A forensic exam of DeMocker’s computer revealed the purchase of books on how to evade authorities. DeMocker’s girlfriend would eventually lead detectives to DeMocker’s getaway bag with a burner phone and clothing stashed near the 8th hole of what is today called the Capital Canyon Golf Course.

From the county jail, DeMocker arranged for an associate to send an anonymous email to the sheriff claiming that gang members had killed Carol. DeMocker also claimed to hear voices through the jail vents telling him Carol was killed by two men from Phoenix.

In 2013, the second jury convicted DeMocker on all counts. Appeals followed, and on July 28, 2017, nine years after the murder, the Arizona Supreme Court upheld the verdicts.

And what of the missing golf club? To this day when I hike the trails north of Prescott, I can’t help but scan the landscape. Somewhere, down a ravine or perhaps buried under a pile of rocks, lies a weathered seven-wood, the murder weapon from one of Prescott’s most notorious murders.

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10 responses to “Sheila Polk: The Case of the Left-Handed 7 Wood”

  1. Paige Price says:

    The “associate” you mentioned was his daughter. The insurance money went to the children they, in turn, chose to use it to pay their dad’s legal fees. A golf club was not identified as “the” murder weapon only that a golf club might have been used as well as other items might have been. The golf club only came into the case after searching the defendant’s house. No DNA or fingerprints were found at the scene. The “missing” shoes had been purchased 2 years prior. The bike tread is of a tire on 80% of mountain bikes sold in the U.S. There was a DNA screw up in the lab which should have ended the trial right there. This was a good story with no evidence that destroyed a family. Too many people in America are being convicted on good stories but no evidence.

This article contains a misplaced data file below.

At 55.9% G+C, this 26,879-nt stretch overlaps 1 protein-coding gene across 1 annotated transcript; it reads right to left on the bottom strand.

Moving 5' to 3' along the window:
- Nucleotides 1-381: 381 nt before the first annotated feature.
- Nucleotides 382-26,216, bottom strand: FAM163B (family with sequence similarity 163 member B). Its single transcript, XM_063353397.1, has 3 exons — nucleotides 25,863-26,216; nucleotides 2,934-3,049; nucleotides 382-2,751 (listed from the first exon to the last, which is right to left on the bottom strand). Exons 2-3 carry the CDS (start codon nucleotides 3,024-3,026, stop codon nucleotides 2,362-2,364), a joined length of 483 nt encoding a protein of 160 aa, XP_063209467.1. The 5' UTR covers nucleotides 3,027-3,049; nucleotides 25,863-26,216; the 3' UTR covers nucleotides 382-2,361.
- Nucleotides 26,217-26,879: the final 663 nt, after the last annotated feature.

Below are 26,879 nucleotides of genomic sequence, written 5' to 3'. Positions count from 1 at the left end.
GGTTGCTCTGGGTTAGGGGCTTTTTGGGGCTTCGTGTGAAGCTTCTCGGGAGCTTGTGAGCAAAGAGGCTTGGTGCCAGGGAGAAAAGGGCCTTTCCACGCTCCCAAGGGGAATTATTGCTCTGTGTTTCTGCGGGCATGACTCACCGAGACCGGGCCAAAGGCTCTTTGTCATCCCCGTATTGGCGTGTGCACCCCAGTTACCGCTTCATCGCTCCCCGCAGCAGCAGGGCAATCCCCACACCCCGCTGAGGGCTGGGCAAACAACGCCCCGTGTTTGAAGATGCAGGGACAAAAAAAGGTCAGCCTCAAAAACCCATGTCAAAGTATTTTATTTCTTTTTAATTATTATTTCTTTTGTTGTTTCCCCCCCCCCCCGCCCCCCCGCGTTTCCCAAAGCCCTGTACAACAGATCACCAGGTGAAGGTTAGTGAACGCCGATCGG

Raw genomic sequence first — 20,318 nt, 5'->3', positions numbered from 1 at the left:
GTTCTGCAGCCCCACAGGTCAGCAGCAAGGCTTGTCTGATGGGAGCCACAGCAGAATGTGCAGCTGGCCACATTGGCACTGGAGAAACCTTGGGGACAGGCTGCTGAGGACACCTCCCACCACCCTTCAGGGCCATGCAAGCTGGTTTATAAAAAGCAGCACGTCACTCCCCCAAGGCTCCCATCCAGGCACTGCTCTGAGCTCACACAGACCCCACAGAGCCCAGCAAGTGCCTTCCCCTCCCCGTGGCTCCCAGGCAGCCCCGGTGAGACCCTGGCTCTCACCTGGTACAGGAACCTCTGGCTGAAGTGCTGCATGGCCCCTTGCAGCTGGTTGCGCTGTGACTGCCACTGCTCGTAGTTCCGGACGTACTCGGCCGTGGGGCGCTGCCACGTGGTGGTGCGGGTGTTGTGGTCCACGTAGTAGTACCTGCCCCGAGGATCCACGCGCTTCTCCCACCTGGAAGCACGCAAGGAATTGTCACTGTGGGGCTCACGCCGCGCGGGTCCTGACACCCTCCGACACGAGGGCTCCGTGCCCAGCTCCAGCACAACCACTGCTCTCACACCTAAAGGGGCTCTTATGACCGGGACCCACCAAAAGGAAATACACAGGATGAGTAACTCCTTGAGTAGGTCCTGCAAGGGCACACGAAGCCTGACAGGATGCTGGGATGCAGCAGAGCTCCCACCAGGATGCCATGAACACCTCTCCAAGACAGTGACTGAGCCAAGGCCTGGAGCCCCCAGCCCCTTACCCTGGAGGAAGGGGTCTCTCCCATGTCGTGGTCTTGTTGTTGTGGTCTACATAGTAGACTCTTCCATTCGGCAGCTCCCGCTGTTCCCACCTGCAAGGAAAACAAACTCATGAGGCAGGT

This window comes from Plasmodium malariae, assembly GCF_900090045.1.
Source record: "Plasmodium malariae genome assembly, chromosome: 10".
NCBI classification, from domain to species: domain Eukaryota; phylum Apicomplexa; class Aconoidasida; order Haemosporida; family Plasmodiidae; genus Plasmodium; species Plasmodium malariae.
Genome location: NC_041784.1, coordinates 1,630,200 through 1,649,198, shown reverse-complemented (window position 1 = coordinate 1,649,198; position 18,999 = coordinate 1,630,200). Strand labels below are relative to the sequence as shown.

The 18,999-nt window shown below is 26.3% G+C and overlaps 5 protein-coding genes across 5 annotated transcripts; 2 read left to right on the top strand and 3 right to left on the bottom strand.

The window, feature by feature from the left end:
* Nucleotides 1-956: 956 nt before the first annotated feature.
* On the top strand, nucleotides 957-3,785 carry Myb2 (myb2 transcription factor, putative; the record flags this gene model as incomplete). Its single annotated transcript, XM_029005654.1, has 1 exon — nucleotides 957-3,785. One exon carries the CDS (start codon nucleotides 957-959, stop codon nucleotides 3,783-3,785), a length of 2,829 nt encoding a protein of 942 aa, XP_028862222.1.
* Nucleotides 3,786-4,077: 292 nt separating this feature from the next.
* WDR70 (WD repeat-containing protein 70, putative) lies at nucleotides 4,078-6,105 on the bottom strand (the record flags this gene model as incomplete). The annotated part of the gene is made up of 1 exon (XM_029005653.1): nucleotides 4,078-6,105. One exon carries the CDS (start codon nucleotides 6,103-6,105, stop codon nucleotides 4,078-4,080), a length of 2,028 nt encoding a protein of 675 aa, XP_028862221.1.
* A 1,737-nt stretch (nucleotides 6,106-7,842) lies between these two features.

• Sasha Liles says:

      Hi Steve’s daughter!

    • PHIL DAIGLE says: